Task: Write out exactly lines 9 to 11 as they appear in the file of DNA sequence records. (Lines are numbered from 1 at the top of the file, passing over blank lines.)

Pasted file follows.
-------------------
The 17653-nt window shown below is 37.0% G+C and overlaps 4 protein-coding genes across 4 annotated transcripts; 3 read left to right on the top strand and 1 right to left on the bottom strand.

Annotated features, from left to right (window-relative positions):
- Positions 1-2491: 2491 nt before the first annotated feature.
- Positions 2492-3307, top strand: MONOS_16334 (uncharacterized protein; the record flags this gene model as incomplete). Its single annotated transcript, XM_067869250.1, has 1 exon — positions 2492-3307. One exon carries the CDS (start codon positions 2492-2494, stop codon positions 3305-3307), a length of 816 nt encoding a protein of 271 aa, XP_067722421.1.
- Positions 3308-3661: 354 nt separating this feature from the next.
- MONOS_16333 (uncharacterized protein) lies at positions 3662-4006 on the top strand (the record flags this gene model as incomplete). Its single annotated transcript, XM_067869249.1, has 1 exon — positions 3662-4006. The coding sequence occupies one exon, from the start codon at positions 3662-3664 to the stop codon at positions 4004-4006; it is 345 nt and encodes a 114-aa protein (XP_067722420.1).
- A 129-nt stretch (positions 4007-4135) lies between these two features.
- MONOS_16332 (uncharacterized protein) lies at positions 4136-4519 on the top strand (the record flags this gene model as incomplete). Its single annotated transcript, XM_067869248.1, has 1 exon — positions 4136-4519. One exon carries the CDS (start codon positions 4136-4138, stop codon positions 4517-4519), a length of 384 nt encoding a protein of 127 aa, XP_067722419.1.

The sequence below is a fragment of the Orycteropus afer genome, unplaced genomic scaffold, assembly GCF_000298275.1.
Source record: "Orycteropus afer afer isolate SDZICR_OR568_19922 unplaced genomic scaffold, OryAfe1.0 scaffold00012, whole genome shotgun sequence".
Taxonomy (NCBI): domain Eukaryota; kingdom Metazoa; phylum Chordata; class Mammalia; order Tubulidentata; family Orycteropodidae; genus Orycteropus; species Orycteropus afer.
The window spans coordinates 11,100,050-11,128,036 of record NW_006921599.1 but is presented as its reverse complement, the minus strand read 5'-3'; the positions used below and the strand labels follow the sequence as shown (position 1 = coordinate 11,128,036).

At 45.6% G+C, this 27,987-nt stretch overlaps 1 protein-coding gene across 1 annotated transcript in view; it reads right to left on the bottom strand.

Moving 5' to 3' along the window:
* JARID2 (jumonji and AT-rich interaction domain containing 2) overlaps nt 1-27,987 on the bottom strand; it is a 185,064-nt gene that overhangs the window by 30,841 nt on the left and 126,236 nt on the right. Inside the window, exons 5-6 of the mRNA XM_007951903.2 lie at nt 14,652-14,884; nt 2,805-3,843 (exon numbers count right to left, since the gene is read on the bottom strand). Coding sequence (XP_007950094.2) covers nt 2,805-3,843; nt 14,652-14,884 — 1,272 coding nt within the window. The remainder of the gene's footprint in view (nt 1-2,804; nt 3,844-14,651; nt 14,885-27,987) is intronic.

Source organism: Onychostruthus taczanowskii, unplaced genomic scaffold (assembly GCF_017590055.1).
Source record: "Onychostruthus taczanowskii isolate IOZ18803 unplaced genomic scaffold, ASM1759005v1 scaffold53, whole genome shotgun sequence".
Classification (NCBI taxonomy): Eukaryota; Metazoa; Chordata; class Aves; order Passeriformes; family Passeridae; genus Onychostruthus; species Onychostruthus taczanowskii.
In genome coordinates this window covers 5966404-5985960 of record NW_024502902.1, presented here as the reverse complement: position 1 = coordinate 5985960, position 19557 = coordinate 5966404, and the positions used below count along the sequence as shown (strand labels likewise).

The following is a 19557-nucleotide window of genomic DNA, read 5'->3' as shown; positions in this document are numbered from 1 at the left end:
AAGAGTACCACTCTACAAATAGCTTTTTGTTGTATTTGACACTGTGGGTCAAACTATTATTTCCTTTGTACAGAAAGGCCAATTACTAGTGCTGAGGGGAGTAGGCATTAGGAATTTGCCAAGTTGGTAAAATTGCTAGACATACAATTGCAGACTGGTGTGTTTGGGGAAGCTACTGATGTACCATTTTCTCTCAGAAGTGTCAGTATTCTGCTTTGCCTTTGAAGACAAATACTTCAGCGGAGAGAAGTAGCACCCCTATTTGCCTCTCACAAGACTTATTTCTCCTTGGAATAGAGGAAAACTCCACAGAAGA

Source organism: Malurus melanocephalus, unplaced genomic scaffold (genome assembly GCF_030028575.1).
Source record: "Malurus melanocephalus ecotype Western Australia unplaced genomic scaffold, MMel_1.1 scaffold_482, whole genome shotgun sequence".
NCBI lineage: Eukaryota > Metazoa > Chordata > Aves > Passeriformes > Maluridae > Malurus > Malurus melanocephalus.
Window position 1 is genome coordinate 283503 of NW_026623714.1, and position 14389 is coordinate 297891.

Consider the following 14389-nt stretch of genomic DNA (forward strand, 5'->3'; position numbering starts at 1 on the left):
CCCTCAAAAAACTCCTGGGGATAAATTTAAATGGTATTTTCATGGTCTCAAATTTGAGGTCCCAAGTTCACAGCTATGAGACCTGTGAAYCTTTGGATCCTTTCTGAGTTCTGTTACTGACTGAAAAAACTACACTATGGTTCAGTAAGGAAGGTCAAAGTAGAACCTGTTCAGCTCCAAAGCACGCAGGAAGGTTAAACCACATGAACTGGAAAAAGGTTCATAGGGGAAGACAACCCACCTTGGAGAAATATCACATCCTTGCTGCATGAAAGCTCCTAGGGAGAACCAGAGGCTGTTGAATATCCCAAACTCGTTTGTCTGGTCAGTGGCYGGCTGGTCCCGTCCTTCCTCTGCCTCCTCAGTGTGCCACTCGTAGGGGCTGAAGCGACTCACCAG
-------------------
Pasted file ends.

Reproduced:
The sequence below is a fragment of the Orycteropus afer genome, unplaced genomic scaffold, assembly GCF_000298275.1.
Source record: "Orycteropus afer afer isolate SDZICR_OR568_19922 unplaced genomic scaffold, OryAfe1.0 scaffold00012, whole genome shotgun sequence".
Taxonomy (NCBI): domain Eukaryota; kingdom Metazoa; phylum Chordata; class Mammalia; order Tubulidentata; family Orycteropodidae; genus Orycteropus; species Orycteropus afer.